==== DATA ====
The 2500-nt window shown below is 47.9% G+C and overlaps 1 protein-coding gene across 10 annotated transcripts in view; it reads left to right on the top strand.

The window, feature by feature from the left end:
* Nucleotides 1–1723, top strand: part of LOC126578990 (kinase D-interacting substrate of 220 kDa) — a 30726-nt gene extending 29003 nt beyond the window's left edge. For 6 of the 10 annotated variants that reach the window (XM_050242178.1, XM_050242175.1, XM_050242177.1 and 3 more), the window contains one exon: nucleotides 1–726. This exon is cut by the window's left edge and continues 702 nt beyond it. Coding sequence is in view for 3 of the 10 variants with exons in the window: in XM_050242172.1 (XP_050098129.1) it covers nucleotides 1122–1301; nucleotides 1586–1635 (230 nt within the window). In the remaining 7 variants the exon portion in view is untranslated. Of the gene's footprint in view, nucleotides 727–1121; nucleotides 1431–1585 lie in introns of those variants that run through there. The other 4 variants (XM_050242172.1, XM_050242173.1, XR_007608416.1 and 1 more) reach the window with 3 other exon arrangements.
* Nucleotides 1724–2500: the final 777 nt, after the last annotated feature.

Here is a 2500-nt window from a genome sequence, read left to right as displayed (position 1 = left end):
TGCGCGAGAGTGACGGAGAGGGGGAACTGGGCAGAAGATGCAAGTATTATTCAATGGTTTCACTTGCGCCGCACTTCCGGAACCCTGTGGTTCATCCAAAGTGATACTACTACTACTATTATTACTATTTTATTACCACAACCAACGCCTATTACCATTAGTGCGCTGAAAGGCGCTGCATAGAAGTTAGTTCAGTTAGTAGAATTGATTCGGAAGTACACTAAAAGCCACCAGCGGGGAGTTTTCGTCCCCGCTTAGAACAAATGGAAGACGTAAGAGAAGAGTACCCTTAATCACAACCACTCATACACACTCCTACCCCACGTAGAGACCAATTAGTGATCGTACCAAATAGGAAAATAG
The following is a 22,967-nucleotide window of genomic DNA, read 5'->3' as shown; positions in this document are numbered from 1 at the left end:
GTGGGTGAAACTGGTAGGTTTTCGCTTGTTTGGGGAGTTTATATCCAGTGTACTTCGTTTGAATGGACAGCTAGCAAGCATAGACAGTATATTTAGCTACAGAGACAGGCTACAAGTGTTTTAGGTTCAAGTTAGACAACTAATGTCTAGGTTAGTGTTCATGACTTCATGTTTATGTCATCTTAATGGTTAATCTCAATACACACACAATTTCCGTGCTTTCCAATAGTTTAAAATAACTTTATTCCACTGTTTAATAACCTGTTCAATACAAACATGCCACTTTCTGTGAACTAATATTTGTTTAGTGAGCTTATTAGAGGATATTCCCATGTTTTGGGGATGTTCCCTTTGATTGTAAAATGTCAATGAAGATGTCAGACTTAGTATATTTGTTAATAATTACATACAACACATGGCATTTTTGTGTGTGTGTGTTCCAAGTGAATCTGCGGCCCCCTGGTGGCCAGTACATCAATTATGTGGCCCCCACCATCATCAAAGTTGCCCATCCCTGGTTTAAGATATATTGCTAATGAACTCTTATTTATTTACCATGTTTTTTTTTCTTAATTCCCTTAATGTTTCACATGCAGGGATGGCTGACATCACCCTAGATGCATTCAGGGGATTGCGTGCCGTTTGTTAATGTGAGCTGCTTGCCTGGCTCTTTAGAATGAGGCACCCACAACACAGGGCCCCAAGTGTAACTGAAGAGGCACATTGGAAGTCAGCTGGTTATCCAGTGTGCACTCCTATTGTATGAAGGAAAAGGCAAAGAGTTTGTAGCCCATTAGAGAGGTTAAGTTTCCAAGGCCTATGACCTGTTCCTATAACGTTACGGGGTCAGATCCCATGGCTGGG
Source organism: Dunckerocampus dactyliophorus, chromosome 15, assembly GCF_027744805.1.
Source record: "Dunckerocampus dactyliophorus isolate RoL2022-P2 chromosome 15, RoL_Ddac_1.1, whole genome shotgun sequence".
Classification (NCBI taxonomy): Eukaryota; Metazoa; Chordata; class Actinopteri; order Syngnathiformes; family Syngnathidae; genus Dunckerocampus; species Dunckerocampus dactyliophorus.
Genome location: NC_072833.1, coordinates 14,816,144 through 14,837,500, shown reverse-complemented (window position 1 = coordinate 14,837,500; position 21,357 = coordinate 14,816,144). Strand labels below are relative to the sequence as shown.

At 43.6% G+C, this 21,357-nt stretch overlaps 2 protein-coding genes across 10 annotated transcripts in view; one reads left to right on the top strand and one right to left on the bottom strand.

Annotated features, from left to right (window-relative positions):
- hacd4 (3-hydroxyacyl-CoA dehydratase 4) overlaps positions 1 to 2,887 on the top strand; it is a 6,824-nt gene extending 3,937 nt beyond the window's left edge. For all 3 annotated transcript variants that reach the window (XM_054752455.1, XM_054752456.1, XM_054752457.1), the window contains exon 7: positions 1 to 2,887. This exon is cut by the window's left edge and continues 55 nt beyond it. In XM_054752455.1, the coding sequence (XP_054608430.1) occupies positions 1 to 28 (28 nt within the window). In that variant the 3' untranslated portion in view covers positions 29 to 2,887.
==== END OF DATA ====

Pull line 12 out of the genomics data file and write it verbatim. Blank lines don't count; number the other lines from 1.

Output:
Genome location: NC_072833.1, coordinates 14,816,144 through 14,837,500, shown reverse-complemented (window position 1 = coordinate 14,837,500; position 21,357 = coordinate 14,816,144). Strand labels below are relative to the sequence as shown.